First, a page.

Ramiro Hernandez-Llanas, 44, was lethally injected in the state's death chamber in Huntsville.
He was in the U.S. illegally when he was arrested for the October 1997 slaying of 49-year-old Glen Lich. Just 10 days earlier, Lich had given Hernandez-Llanas a job helping with renovations at his ranch near Kerrville, about 65 miles northwest of San Antonio, in exchange for living quarters.
Investigators said Hernandez-Llanas lured Lich from his house by telling him that there was a problem with a generator, then repeatedly clubbed him with a piece of steel rebar. Armed with a knife, he then attacked Lich's wife. She survived and testified against Hernandez-Llanas, who also had been linked to a rape and a stabbing.
Strapped to a gurney inside the death chamber, Hernandez-Llanas asked for forgiveness. He also said he was at peace and thankful for being able to see relatives, and he urged them not to be sad.
"I'm happy... I am sorry for what I have done," he said, speaking in Spanish during a nearly five-minute final statement. "I'm looking at the angel of God."
He raised his head from the gurney three times and blew three loud kisses toward a brother, a sister and two friends watching through a window. He also thanked prison officers and the warden.
"I say this with a lot of love and happiness: I have no pain and no guilt. All I have is love," he said.
As the lethal drug took effect, he snored loudly twice, then appeared to go to sleep. Within seconds, all movement stopped. He was pronounced dead 11 minutes later, at 6:28 p.m.
Lich's son, who also witnessed the execution, declined to speak with reporters afterward.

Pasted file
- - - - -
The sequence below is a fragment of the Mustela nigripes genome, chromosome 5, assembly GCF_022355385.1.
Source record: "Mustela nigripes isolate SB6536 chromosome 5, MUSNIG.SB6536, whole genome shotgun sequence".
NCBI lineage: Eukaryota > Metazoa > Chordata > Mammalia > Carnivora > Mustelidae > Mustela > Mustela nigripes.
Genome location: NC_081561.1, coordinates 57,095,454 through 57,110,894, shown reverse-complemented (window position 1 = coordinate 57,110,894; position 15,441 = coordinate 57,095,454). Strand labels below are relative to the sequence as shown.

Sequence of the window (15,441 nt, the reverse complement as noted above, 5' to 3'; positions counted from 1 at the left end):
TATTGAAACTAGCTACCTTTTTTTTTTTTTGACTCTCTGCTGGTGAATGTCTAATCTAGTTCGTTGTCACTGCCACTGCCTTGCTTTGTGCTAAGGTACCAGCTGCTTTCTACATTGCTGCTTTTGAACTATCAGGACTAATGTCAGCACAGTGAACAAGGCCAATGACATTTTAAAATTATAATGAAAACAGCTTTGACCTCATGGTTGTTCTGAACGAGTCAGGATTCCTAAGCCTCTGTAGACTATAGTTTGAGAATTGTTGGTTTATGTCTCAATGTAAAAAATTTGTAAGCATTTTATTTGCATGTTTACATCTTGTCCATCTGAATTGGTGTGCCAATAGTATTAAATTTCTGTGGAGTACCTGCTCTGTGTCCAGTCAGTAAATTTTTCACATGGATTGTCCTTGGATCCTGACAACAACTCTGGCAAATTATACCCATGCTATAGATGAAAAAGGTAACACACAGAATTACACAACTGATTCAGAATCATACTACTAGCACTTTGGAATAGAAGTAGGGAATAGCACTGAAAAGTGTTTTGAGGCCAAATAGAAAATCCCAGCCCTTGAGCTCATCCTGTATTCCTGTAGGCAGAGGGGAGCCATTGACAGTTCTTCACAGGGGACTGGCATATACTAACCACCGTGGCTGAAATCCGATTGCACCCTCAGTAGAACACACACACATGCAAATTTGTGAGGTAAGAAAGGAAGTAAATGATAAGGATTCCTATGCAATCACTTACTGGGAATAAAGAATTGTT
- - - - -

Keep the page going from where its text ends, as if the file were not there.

Hernandez-Llanas was the second Texas inmate to receive a lethal injection of a new supply of pentobarbital. Texas Department of Criminal Justice officials have refused to identify the source of the powerful sedative, contending secrecy is needed to protect the drug's provider from threats of violence from capital punishment opponents. The U.S. Supreme Court backed the state's position in a related case last week.
Texas and other states that have the death penalty have been scrambling for substitute drugs or new sources for drugs for lethal injections after major drugmakers many based in Europe with longtime opposition to the death penalty stopped selling to prisons and corrections departments.
Hernandez-Llanas' appeals were exhausted, and the Texas parole board on Tuesday refused to delay his death sentence or commute it to life in prison.
He was among more than four dozen Mexican citizens awaiting execution in the U.S. when the International Court of Justice in The Hague, Netherlands, ruled in 2004 that they weren't properly advised of their consular rights when arrested. A measure mandated by the U.S. Supreme Court to enforce that ruling has languished in Congress.
On Wednesday, the Mexican government's Ministry of Foreign Affairs released a statement condemning the execution.
"This is the fourth case of a Mexican being executed in clear violation of the judgment of the International Court of Justice," the ministry said. "The Government of Mexico expresses its most vigorous protest at the failure to comply."
But that issue never surfaced in Hernandez-Llanas' appeals, which focused primarily on claims that his mental impairment made him ineligible for the death penalty. Testimony from psychiatrists who said he was not mentally impaired and would remain a danger was faulty, his attorneys argued.
According to trial testimony, Hernandez-Llanas was arrested just hours after the attacking Lich and his wife. He was sleeping in the bed where he had wrapped his arm around the terrorized woman, who managed to wriggle from his grasp and restraints without waking him and call police.
Evidence showed Hernandez-Llanas was in Texas after escaping from a Mexican prison, where he was serving a 25-year sentence for a 1989 bludgeoning murder in Nuevo Laredo. He was linked to the rape of a 15-year-old girl and a stabbing in Kerrville. While awaiting trial, evidence showed he slashed another inmate's face with a razor blade. In prison, he was found with homemade weapons.
"This is exactly why we have the death penalty," Lucy Wilke, an assistant Kerr County district attorney who helped prosecute Hernandez-Llanas, said ahead of the execution. "Nobody, even prison guards, is safe from him."
Hernandez-Llanas was the sixth prisoner executed this year in Texas, the nation's busiest death penalty state.